THE TRIAL OF 1971 GENOCIDE: Reflection on ICTBD
Yesterday marked the 3rd National Genocide Day of Bangladesh. On 25 March 1971 late night, the Pakistan Occupation Army started Operation Searchlight against the freedom loving innocent Bengalee people and committed Genocide by killing these innocent people due to their Bengalee nationality. Father of the Nation Bangabandhu Sheikh Mujibur Rahman in the early morning of 26 March 1971 declared the independence of Bangladesh just before he was arrested by the Pakistan Occupation Army. Soon thereafter auxiliary forces of Pakistan Occupation Army, e.g., Razakars, Al-Badr, Al-Shams, Al-Mujaheed etc. were formed and the members of these auxiliary forces individually and jointly either directly committed or participated in committing widespread and systematic crimes including crimes against humanity, genocide and war crimes in the territory of Bangladesh.
After our victory on 16 December 1971 in the War of Independence, two pieces of legislation were enacted, i.e., Bangladesh Collaborators (Special Tribunals) Order, 1972 and International Crimes (Tribunals) Act, 1973 to try and punish the perpetrators of 1971. The first one was repealed after the brutal assasination of the Father of the Nation Bangabandhu Sheikh Mujibur Rahman and his family members on 15 August 1975 since the subsequent military backed governments did not want to try the local perpetrators. Rather, the local perpetrators who were leaders and activists of pro-Pakistan political parties were rehabilitated by the subsequent governments till 1990. In the government of 1991 and 2001, Jamat-e-Islami leaders were the part of the government and in 1996, the then government did not have enough mandate to start the trial of the perpetrators of 1971. However, the second legislation, i.e. International Crimes (Tribunals) Act, 1973 survived. In 2009, when the then Awami League government had the absolute mandate from the people of Bangladesh, they decided to establish a tribunal (International Crimes Tribunals, Bangladesh [ICTBD]) under the 1973 Act to try and punish both the Principal and the local perpetrators who committed international crimes, e.g., crimes against humanity, genocide etc. in 1971 during the period of war of independence, i.e., 26 March to 16 December 1971. For almost 39 years neither the principal, i.e., members of Pakistan Occupation Army and Policy makers of Pakistan nor their local perpetrators of the aforesaid auxiliary forces were tried.(Chief Prosecutor v A. T. M. Azhar)
Accordingly, nine years back on 25 March 2010, the International Crimes Tribunal No. 1 was established and later in 2012, International Crimes Tribunals No. 2 was established (it is not in operation now). The establishment of this tribunal was itself a success against the culture of impunity that was deep rooted not only in Bangladesh but also in the whole region. No one ever believed these perpetrators could be brought to justice and the victims of 1971 almost believed that they would never have justice for the wrongs committed against them. The commitment of Bangladesh to try the perpetrators of 1971 for committing international criminal law shows that it is working towards fulfilling its obligations towards the nation and the international community at large. Bangladesh is respected internationally being one of the few nations for respecting the rights of victims of a conflict to get justice. By trying and punishing powerful pro-Pakistan politicians, like – Salahuddin Quader Chowdhury, Ali Ahsan Muhammad Mujahid, Motiur Rahman Nizami etc. for committing, aiding and abetting, conspiring or compliciting crimes against humanity, genocide etc., Bangladesh has proved that 'you will be tried irrespective of your position and status'. This has definitely increased the faith of people that they will also have justice even if it is late. This is to be noted that till date, 35 judgments have been passed by the tribunals jointly, 23 judgments are pending before the Appellate Division of the Supreme Court of Bangladesh and 6 judgments are executed so far. Now, 37 cases are pending before the Tribunal No. 1 in different stages and nearly 500 cases are under investigation.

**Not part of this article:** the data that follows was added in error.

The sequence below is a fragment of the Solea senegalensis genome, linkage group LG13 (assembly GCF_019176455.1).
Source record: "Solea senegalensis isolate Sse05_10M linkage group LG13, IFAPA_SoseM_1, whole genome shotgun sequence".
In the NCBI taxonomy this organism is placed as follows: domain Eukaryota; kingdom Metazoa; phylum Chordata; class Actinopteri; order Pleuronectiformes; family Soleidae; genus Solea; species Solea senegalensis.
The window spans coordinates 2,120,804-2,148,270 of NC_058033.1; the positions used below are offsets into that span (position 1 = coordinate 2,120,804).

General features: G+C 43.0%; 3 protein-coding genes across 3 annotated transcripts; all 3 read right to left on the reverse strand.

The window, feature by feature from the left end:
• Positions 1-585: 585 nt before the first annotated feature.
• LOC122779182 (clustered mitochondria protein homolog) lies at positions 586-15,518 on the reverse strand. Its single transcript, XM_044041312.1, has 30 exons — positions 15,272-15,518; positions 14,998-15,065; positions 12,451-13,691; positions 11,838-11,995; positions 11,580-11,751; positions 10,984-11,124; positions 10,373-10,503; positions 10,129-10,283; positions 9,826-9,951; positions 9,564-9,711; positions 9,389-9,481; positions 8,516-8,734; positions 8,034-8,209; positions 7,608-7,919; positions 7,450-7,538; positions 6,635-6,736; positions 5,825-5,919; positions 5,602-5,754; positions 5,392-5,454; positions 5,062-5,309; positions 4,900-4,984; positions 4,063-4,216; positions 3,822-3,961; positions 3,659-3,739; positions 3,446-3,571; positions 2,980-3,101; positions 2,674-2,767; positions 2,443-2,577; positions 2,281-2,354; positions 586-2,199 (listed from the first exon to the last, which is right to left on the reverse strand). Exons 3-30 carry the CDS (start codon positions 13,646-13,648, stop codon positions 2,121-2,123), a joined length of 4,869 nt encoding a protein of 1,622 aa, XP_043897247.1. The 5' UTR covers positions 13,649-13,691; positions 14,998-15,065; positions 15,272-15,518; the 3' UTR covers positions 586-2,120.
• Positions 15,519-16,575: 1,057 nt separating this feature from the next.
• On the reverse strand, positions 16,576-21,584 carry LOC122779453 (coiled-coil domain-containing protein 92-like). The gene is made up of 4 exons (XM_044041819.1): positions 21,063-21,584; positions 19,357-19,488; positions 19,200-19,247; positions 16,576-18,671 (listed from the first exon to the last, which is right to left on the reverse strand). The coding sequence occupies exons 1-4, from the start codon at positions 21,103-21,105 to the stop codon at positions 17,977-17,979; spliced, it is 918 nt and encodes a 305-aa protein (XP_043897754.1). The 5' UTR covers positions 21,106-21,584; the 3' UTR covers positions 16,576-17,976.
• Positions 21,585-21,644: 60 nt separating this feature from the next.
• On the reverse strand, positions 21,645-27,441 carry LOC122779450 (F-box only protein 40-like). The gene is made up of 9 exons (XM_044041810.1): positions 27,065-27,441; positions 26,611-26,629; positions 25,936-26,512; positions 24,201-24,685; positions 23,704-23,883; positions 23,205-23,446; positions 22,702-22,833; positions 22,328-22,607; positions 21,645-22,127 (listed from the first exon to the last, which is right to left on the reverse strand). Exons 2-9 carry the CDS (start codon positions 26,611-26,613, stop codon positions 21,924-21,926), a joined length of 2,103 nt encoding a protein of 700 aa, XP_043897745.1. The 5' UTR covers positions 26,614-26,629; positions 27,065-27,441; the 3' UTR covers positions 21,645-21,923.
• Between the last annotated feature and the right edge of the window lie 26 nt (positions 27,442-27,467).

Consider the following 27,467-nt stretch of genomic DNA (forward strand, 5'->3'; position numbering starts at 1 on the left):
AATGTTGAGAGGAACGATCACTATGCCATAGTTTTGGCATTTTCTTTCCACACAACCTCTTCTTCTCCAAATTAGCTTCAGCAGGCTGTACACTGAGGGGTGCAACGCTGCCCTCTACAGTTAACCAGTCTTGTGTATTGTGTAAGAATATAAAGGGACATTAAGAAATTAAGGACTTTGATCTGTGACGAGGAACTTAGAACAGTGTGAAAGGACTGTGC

Even though the concept of genocide by rape was found in the Akayesu Judgment of ICTR but the first sentence was pronounced in Reazuddin Fakir Judgment of Tribunal No. 1. The testimonies provided by the witnesses, the documents submitted by the Prosecution and the Defence, and the judgments will remain as an important collection of memories of horrific events that took place in 1971. If anyone goes through the pages of these judgments they will learn about the genocide that took place upon the religious minorities of Bangladesh which has reduced the numbers of Hindu populace in Bangladesh. Future generation will find answers on the modus operandi of the perpetrators in exterminating the intellectuals of Bangladesh. The precedents of judgments and orders of different international criminal tribunals and writings of international scholars were followed and mentioned in the Judgments of the Tribunals and future researchers will be benefitted immensely.
In conclusion, the endeavor of the International Crimes Tribunals is a running testament of our glorious past of sacrifice of the innocent victims and valiant freedom fighters. When its journey will end – is a question to be answered by the Executive; however, till today a lot of trials and investigations are pending before it. To become a successful method for transition of this nation from the pains and sufferings of 1971 and to ensure justice for the victims and their families, the Tribunal should continue till the last perpetrator alive.
The writer is a Prosecutor of ICTBD and Executive Director of ELCOP.